This is a another guest blog post from our great friend Chris Ozorio. To read his last blog click here
There are a lot of conversations out there amongst Youth Leaders regarding longevity. One in particular that has bubbled up is “Should I stay the course or search for a different context?” Whether you’re just getting started in Youth ministry or you’re a “lifer,” the wrestling on this one is inevitable. Here are some thoughts that have helped me in the midst of a few of my transitions.
For me, it’s not simply just a political or strategic question. It’s an issue of faithfulness. I’ve been dubbed by some of my closest friends and ministry partners as being “faithful to a fault.” Though that may sound honorable, it really is rooted in my broken neediness of approval. If my need for the approval of people outweighed my faithfulness to God’s call, to either stay or to search would be a bad move. So I’ve got to keep that in check.
So here’s the litmus test, in order of importance:
- Have I been faithful to God?
- Have I been faithful to the people He has given to me?
- Have I been faithful to the people He has given me to?
First order of Business
Faithfulness to God is primary. If my primary Covenant relationship is with the Father, it is that relationship that takes precedence. It is from Him that I receive approval. It’s there that I establish integrity. It is from there that I draw my identity.
My heart has got to be aligned with the Father’s. If my motivation to search for another context to do ministry is driven by any kind of selfish desire, I’ve already moved outside of covenant.
I think of Jesus in the garden of Gethsemane, grieved to the point of death, and the disciples right there falling asleep. He still focuses on the will of the Father. There is nothing opportunistic, or lucrative that he moves toward, nor is there any frustration or battle that he is running from. He stayed the course to the cross, and for that, I am eternally grateful!
In contrast, I think of the rich young ruler who found it hard to change the course of his life because of all that he had. Wealth is what he has gone down in history as holding on to tighter than the promise of eternal life. May it never be that gainful employment would override my allegiance to God!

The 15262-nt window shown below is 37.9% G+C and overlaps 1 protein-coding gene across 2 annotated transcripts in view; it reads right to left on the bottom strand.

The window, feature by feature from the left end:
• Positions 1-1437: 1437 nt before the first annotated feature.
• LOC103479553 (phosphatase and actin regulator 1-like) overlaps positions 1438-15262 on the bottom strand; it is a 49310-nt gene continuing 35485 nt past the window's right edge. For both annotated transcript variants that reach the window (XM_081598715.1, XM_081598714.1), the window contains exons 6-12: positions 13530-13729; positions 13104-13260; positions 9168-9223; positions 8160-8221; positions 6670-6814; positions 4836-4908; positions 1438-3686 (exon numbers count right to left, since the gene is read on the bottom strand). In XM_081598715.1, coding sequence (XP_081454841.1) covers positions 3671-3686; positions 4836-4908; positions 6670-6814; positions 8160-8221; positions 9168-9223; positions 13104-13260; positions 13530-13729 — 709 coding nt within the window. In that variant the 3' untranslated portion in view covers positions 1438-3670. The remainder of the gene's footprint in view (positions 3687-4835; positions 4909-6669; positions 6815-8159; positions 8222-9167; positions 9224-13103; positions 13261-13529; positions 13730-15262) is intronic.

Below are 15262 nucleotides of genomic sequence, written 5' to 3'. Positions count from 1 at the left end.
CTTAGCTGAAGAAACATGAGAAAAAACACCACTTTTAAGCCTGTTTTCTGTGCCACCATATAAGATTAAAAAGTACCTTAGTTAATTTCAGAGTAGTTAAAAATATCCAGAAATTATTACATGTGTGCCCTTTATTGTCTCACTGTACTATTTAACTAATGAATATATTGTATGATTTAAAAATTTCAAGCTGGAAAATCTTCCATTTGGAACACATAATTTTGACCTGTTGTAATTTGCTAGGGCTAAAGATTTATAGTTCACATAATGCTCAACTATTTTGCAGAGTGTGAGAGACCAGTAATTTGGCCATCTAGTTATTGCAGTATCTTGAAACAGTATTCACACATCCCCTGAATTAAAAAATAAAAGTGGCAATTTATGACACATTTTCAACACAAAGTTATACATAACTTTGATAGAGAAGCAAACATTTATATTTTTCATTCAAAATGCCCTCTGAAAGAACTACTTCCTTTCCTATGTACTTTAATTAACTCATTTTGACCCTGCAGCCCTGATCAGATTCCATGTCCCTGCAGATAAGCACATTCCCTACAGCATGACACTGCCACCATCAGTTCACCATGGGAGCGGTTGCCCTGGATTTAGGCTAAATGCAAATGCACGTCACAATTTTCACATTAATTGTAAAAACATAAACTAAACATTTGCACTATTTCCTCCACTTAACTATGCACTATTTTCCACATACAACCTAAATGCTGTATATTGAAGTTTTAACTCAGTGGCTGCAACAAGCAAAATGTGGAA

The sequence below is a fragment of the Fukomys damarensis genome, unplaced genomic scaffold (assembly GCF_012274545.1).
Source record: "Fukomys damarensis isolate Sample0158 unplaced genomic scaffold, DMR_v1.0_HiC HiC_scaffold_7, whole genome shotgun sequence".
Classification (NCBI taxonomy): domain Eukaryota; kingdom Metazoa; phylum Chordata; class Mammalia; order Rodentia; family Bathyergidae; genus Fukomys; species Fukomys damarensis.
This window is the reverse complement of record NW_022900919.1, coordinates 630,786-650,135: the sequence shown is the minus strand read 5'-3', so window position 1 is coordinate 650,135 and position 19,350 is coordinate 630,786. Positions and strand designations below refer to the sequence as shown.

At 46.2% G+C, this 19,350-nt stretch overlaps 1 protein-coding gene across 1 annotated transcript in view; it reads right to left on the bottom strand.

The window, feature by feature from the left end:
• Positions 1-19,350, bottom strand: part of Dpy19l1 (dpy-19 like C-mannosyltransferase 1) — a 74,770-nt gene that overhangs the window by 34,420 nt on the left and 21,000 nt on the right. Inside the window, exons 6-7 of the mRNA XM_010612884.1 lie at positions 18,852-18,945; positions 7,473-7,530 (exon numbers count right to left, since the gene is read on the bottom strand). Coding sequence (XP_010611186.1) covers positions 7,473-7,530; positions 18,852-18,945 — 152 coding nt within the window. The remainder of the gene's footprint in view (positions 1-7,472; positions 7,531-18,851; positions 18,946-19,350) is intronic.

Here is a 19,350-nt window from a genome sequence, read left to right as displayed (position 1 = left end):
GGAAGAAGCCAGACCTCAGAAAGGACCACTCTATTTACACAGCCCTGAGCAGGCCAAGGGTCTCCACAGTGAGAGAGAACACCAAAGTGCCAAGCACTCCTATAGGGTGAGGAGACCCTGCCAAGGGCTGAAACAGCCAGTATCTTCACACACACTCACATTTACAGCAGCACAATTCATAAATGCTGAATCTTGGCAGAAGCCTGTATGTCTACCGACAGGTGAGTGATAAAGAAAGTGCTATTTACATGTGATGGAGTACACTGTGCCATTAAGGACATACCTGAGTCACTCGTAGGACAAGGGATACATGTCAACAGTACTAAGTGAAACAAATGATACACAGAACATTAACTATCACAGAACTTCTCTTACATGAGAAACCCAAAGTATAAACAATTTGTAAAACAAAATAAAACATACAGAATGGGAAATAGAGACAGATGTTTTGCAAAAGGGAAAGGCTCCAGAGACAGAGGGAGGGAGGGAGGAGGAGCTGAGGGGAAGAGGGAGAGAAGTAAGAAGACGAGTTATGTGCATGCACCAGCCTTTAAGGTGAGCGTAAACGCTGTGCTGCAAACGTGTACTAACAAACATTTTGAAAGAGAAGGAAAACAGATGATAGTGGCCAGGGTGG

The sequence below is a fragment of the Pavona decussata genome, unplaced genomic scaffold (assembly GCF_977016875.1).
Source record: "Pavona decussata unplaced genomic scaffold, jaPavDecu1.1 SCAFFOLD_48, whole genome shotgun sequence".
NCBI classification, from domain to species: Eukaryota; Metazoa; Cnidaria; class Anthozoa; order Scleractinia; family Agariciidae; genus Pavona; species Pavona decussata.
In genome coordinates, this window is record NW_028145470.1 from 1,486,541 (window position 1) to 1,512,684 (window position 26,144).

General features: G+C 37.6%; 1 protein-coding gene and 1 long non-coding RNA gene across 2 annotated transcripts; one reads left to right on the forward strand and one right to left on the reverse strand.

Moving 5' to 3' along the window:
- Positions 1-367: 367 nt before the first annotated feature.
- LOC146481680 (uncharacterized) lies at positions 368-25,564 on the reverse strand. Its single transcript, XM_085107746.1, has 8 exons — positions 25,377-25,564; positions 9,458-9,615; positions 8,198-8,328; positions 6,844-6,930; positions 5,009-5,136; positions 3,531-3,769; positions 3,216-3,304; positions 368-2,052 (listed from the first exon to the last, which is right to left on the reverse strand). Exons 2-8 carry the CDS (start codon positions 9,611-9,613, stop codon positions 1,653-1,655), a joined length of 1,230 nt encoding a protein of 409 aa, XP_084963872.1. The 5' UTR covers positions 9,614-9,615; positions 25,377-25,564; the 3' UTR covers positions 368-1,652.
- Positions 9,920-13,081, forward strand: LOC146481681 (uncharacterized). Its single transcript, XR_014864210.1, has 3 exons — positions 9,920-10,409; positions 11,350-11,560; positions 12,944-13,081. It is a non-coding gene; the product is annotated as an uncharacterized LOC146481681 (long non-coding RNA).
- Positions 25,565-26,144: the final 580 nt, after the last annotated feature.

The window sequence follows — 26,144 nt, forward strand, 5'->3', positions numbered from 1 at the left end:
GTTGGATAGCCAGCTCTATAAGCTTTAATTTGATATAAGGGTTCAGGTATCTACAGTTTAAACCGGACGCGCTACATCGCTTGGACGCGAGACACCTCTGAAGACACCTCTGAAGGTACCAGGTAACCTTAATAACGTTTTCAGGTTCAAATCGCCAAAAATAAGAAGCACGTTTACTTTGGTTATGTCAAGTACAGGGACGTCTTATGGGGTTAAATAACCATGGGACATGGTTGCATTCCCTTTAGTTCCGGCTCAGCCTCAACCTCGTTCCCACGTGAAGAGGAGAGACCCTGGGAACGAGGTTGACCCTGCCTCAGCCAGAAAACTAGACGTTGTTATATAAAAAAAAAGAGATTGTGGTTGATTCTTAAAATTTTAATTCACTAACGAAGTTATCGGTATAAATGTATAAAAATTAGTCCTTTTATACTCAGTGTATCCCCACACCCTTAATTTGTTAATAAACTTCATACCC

When I pose the question, “Have I been faithful to the people God has given to me?” I’m speaking of those IN relationships that function as community of faith and accountability: family and close relationships with whom I share covenant identity. Faithfulness here looks like representing the family well, allowing transparency and the challenge of relationships to be a place of processing out decisions, and straight up putting others before oneself.
Again, Jesus in the garden represented His father well in the long suffering for the very disciples who fall asleep during his greatest intimate struggle and later fled during his greatest public struggle. He prayed for them. Amazing.
I’ve been given an incredible wife and family and an oikos (extended family) that is invaluable. It’s more valuable than a ministry opportunity, more valuable than a pay-increase, more valuable than a perfect-fit-job-description.
For years, I’ve considered myself a “lifer” in Youth ministry. I have a deep passion to see young people be connected to and conductors of the Kingdom of God. I’ve had a mentor and good friend say often, “There is no higher calling than to work with youth.”
The thing is after years of doing this stuff, the young people and team members I’ve invested in are not all super-star missionaries, pastors, or evangelists (though I have seen that in many of their futures.) The question here is “Have I made disciples?” At the end of the day, that is what is important, right? That I faithfully re-invested what was invested in me; that the DNA of heaven would be passed on and propagated as a result of my labor.
Whether my time in any given position be interim or holding tenure, I’ve learned to view my time with the people I am given to as short. Jesus had three years with the disciples. The longevity of the Good News given to them has surpassed their lifetimes and will ours as well. If I can translate that kind of focus and urgency into the way I pour into mine, I think I just may be a bit effective!
Keeping it Straight
In short, my encouragement for those with the Clash’s Should I Stay or Should I Go playing in your head:
Stay the course until you’ve been faithful to God and his call on you in this season, being sure your affirmation and identity are found in Him. Submit to your community and fight for the integrity of it. Sow generously and make disciples. If you’re up to all of these, the question whether to stay the course or search for another context may be easier to answer.